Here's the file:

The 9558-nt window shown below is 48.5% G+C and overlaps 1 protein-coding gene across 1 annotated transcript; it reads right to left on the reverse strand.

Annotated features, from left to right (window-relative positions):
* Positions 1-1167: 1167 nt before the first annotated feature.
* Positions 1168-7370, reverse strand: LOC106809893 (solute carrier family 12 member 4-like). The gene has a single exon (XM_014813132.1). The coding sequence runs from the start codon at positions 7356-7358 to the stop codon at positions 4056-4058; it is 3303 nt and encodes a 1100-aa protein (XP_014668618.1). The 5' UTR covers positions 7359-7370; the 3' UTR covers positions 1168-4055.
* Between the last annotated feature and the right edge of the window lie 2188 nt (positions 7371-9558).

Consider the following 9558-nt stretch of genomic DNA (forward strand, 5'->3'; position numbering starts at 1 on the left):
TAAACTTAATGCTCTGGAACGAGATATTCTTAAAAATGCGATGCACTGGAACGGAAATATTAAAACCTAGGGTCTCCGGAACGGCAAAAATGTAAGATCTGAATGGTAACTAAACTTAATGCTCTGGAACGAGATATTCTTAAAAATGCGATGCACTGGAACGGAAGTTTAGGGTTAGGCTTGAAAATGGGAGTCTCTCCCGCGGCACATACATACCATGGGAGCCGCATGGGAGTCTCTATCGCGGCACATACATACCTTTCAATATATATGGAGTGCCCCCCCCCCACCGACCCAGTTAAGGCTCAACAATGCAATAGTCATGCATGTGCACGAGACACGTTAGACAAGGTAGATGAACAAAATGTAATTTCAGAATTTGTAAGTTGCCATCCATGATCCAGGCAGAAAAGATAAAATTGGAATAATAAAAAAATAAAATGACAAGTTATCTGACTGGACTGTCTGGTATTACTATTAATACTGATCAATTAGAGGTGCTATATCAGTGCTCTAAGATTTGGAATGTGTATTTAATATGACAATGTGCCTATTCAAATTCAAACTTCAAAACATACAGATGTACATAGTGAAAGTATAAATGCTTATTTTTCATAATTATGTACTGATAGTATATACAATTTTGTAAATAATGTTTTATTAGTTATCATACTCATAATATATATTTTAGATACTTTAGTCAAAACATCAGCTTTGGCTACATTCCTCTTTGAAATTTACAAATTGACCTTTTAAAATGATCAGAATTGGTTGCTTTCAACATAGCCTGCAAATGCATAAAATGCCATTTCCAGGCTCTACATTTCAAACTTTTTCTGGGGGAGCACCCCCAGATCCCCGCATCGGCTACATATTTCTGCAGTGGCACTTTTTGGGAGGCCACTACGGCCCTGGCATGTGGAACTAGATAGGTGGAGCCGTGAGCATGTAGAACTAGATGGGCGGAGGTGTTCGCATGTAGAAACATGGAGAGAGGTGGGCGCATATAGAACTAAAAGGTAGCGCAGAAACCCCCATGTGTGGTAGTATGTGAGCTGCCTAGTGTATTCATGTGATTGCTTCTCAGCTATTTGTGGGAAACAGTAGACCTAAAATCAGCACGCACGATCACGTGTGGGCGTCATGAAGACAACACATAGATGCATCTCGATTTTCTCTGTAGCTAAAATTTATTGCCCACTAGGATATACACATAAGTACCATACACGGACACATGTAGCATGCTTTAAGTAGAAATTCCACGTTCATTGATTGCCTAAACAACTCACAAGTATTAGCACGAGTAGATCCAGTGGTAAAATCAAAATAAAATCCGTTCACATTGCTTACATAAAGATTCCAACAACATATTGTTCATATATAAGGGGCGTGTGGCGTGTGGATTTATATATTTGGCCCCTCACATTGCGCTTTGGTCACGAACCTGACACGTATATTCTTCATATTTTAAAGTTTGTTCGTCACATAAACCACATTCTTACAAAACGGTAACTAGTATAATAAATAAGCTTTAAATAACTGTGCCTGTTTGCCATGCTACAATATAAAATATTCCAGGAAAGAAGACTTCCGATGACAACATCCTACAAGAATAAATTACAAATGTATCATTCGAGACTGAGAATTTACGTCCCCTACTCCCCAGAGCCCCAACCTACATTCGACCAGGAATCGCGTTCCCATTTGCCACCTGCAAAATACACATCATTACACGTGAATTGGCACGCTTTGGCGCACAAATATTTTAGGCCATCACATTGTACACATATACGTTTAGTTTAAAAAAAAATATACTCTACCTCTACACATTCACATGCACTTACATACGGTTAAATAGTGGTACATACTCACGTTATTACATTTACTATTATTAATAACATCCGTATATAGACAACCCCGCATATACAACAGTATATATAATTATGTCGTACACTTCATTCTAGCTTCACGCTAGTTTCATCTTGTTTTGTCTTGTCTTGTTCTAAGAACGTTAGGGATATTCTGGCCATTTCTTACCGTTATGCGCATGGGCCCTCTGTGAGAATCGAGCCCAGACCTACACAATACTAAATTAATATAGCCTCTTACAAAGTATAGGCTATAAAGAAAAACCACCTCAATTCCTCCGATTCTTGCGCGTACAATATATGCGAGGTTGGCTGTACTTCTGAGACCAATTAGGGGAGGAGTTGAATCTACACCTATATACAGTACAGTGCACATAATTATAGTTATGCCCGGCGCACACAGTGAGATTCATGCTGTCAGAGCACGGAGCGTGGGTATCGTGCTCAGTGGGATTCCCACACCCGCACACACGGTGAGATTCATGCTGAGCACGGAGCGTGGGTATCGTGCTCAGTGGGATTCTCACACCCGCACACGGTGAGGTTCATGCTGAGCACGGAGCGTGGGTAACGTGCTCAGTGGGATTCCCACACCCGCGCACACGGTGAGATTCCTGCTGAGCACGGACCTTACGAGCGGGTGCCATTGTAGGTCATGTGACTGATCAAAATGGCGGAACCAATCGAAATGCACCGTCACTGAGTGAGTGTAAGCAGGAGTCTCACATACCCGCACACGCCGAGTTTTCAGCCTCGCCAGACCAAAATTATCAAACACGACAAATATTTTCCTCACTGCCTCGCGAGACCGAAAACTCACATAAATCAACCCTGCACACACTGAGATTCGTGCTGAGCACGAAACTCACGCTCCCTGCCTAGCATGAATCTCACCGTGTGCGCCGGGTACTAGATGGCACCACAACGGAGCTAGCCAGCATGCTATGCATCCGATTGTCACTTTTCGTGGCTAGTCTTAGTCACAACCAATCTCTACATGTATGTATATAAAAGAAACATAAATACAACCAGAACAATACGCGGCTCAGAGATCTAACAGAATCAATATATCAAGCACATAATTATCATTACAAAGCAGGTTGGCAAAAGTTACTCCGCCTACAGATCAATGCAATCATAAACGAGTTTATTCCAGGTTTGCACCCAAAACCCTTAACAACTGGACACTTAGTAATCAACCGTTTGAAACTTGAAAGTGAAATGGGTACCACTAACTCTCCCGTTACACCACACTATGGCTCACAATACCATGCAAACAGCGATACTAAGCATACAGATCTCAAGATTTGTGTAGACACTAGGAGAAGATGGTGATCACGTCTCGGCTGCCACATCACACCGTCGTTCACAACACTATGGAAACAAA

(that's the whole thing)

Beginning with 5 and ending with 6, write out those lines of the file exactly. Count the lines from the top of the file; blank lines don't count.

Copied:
* Between the last annotated feature and the right edge of the window lie 2188 nt (positions 7371-9558).

Consider the following 9558-nt stretch of genomic DNA (forward strand, 5'->3'; position numbering starts at 1 on the left):